n patients whose surface landmarks are difficult toalpate.2,4 These anatomic variations potentially leado needle placement more cephalad than intended,xposing the spinal cord to direct trauma.Two other anatomic occurrences contribute to

    nintentionally placing a needle too close to thepinal cord. Accurate placement of an epidural nee-le relies on the ligamentum flavum to signal prox-mity to the epidural space and to indicate entrynto it when loss of resistance occurs. However, theigamentum flavum does not always fuse in the

    idline,5 potentially permitting needle passage di-ectly into the epidural or subarachnoid space with-ut benefit of the customary firmness followed byoss of resistance (Fig 1). This anatomic anomalyccurs throughout the neuraxis, but is particularlyrevalent in the upper thoracic and cervical regions.5,6

    imilar failure to contact identifiable landmarks dur-ng needle passage can arise with congenital dysra-hisms, such as spina bifida occulta. Second, the po-ential to unintentionally penetrate the meningesncreases substantially as one moves cephalad alonghe neuraxis, because the posterior-to-anterior di-ensions of the epidural space decrease from 5 mm

    o 8 mm in the lumbar spine to 1 mm to 2 mm inhe upper thoracic and cervical spine.5 Once a nee-le enters the spinal cord, damage occurs as a resultf physical disruption of neural elements with ac-ompanying edema or hematoma,7,8 central syrinxreation from injected local anesthetic solution,9,10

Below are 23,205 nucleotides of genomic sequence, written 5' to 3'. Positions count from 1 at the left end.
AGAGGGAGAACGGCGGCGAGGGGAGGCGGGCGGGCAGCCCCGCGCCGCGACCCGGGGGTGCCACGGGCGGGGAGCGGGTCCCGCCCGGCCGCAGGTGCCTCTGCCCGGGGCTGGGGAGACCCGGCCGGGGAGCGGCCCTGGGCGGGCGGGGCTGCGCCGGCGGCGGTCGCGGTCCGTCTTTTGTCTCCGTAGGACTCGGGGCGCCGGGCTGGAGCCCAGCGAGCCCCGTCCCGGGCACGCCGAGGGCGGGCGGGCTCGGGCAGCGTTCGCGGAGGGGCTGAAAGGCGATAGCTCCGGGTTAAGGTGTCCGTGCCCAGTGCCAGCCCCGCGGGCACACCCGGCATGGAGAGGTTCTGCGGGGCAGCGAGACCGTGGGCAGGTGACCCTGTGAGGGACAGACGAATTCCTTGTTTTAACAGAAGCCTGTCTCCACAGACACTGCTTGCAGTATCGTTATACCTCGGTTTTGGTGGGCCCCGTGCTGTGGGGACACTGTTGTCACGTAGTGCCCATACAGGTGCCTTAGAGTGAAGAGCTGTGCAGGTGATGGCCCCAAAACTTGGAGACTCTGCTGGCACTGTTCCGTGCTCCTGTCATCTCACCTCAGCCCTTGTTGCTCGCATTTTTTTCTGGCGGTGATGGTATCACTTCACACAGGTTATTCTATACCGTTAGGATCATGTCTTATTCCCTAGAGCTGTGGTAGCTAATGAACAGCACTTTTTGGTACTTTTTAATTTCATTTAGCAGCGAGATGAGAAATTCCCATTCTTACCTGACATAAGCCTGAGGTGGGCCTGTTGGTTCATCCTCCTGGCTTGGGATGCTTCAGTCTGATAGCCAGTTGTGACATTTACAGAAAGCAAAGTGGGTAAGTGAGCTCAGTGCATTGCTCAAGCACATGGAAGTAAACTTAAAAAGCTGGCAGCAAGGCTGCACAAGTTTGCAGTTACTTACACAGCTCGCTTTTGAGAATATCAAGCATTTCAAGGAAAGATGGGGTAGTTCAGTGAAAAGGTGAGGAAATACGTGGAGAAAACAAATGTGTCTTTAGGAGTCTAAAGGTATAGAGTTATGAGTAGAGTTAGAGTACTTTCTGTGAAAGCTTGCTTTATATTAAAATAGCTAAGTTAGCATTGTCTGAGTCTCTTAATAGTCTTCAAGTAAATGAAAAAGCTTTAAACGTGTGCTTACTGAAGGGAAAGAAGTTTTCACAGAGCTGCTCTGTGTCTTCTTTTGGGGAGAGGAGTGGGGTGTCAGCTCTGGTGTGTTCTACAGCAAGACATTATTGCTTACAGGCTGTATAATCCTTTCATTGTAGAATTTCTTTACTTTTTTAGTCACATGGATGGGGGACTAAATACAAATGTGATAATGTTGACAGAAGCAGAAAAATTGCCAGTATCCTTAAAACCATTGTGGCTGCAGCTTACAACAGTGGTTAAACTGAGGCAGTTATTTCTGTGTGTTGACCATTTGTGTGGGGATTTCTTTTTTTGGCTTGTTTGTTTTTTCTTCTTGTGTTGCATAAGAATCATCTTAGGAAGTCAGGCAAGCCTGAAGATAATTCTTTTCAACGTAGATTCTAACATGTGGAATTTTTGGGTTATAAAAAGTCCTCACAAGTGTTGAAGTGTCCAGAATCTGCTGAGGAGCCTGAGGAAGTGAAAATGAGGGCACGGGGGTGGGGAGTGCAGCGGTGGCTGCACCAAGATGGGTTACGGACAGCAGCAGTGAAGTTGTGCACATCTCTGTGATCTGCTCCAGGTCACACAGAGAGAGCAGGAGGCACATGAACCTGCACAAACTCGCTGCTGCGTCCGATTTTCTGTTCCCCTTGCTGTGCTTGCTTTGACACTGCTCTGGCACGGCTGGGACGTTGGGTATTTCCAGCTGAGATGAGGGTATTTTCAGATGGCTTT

ocal anesthetic or adjuvant toxicity, or a combina-ion of these mechanisms.11 Permanent damage isore likely to accompany the injection of solutions

    nto the spinal cord; the simple passage of a needlento the spinal cord or nerve roots without subse-uent injection may not necessarily cause injury.Trauma to spinal nerve roots or spinal nerves

    ig 1. Cryomicrotome axial section of the C7-T1 spine.ote that the ligamentum flavum has failed to fuse in

    he midline (arrow), thereby permitting needle entrynto the epidural space without the customary loss ofesistance. Cryomicrotome from Quinn H. Hogan, M.D.eprinted from Hogan.5

    epresents another cause of mechanical injury. b

    idline or paramedian approaches to the neuraxishould easily avoid contact with spinal nerves,hich are partially protected by the vertebral lam-